Nestlé Waters North America continuously strives to seize the latest innovations in packaging to help reduce waste. That’s why we’ve focused efforts and allocated resources to use more recycled and recyclable plastic, such as PET plastic, in our bottle.
PET plastic water bottles represent only one-third of one percent of the total solid waste stream in the U.S. But while plastic water bottles make up a very small portion of overall solid waste, Nestlé Waters North America is committed to doing even more.
Since 1990, we have reduced the plastic content of our half-liter bottles by more than 60%. Light weighting – reducing the amount of plastic resin – saves energy and reduces our carbon footprint. Additionally, our bottle labels are 35 percent smaller.
Increasing Recycled Content
Since 2010, we’ve worked diligently to increase the amount of recycled content in our bottles.
In early 2018, we reached a company milestone with the introduction of a new 700-mL Nestlé® Pure Life® bottle made entirely from 100 percent recycled plastic.
Starting in 2017, 9 out of every 10 of our Arrowhead® brand regional spring water bottles are made with 50 percent recycled material. We’re also expanding our overall use of recycled PET (rPET) by nearly 40 percent for the Arrowhead® brand – the equivalent of 18 million pounds of recycled material.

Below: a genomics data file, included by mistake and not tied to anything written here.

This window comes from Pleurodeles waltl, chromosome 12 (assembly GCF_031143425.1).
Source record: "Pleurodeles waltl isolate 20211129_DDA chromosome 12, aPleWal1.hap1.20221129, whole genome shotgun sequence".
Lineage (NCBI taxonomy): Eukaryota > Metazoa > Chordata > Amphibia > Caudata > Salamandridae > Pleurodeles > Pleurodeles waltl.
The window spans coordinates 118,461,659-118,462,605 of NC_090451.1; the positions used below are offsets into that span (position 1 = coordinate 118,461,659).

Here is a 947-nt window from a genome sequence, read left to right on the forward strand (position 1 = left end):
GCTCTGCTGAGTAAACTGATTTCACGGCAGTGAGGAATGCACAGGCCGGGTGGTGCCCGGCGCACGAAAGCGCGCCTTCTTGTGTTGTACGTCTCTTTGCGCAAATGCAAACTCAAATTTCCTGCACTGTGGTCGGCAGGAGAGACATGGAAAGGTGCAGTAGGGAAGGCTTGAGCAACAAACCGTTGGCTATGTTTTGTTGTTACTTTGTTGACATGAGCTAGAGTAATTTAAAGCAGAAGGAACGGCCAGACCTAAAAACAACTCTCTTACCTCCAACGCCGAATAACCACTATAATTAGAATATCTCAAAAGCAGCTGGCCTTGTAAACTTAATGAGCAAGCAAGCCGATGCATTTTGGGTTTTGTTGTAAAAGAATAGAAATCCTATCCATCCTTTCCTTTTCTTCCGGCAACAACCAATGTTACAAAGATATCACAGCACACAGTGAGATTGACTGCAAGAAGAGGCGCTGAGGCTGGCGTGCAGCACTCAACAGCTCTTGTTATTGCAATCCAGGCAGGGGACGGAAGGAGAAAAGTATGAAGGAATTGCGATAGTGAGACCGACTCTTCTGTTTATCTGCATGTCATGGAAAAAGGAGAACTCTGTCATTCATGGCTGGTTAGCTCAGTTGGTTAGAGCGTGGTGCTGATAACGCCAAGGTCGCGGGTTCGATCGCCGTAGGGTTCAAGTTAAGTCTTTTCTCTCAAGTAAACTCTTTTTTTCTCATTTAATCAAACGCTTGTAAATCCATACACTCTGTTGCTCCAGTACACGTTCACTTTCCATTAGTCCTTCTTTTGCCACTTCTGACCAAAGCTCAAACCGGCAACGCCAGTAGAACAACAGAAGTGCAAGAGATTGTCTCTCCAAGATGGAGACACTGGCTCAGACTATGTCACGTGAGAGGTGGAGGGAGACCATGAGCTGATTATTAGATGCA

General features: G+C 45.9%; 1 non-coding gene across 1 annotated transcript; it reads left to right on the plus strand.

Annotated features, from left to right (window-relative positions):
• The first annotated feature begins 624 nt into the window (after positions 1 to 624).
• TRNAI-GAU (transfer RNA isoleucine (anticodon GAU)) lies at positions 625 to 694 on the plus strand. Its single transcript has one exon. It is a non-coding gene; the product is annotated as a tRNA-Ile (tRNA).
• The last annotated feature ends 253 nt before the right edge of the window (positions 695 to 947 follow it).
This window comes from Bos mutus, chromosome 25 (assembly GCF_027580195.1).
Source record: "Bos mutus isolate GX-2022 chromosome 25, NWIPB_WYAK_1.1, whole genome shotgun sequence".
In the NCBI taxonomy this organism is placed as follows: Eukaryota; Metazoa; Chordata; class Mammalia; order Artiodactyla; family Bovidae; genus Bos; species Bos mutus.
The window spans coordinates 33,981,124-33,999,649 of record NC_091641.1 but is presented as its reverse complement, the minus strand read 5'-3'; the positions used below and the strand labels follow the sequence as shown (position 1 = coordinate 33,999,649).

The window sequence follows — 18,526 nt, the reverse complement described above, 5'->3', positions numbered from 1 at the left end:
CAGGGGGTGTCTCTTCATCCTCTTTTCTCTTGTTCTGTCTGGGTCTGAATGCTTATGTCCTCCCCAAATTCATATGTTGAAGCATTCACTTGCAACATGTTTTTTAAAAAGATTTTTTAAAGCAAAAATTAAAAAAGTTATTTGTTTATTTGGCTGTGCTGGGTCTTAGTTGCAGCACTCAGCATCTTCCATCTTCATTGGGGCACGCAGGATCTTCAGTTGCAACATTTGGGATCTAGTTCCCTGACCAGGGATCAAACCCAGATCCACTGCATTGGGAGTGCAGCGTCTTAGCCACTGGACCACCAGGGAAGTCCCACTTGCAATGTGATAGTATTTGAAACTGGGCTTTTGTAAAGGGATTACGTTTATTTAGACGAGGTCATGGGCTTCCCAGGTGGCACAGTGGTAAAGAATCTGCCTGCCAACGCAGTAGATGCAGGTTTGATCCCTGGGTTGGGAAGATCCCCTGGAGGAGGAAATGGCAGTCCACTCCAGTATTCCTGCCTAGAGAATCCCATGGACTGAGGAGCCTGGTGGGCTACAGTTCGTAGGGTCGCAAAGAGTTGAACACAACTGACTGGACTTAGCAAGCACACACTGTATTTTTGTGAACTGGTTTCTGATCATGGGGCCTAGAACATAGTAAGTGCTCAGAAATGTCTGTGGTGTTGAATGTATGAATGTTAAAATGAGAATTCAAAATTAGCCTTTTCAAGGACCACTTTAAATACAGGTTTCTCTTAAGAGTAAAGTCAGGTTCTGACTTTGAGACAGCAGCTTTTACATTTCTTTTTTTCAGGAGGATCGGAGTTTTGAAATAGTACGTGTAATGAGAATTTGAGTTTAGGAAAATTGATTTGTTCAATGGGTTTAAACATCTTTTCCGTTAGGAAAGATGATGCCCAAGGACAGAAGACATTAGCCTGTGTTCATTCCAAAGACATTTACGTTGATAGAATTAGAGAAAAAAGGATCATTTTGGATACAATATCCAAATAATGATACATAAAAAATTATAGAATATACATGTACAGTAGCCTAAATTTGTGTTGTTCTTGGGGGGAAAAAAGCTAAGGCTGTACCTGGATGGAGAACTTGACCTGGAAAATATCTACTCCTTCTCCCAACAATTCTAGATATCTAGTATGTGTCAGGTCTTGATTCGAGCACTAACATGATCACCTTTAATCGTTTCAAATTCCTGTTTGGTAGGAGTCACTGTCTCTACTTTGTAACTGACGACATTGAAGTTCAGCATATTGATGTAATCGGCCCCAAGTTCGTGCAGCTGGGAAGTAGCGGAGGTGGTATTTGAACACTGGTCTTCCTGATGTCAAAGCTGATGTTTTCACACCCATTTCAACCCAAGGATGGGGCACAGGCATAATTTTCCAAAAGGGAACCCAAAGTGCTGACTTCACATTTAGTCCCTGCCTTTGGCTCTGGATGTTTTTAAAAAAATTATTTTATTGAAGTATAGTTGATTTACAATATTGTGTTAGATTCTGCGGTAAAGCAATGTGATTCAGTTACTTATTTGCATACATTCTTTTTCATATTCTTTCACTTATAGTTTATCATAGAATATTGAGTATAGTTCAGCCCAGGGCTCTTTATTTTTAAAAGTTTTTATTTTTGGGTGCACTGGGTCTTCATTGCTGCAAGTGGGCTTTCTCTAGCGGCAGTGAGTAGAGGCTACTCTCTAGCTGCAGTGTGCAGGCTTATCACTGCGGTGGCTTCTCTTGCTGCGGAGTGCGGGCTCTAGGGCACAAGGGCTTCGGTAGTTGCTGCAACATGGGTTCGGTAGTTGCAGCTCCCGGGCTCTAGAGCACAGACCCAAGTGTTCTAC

In 2018, we announced that our entire U.S. packaging portfolio will be 25% rPET by 2021 and on track to achieve 50% rPET by 2025. Poland Spring® Brand 100% Natural Spring Water, America’s leading spring water brand, announced in June that it plans to be the first major bottled water brand to reach 100% recycled plastic across its still water portfolio by 2022reach 100% recycled plastic.
Thanks to California’s high recycling rate and help from our partner CarbonLite, using 86 million pounds of recycled plastic in our bottles has saved 69,660 tons of carbon emissions. This is equivalent to 39,000 round-trip flights from New York to Los Angeles or taking 13,349 cars off the road for a year.
Recovering plastic bottles is one of our highest priorities. Failing to do so means plastic ends up in landfills, natural areas, and our oceans, and we are committed to doing our part to solve the problem. One of the most important actions we can take to increase recovery is teaching people how to recycle.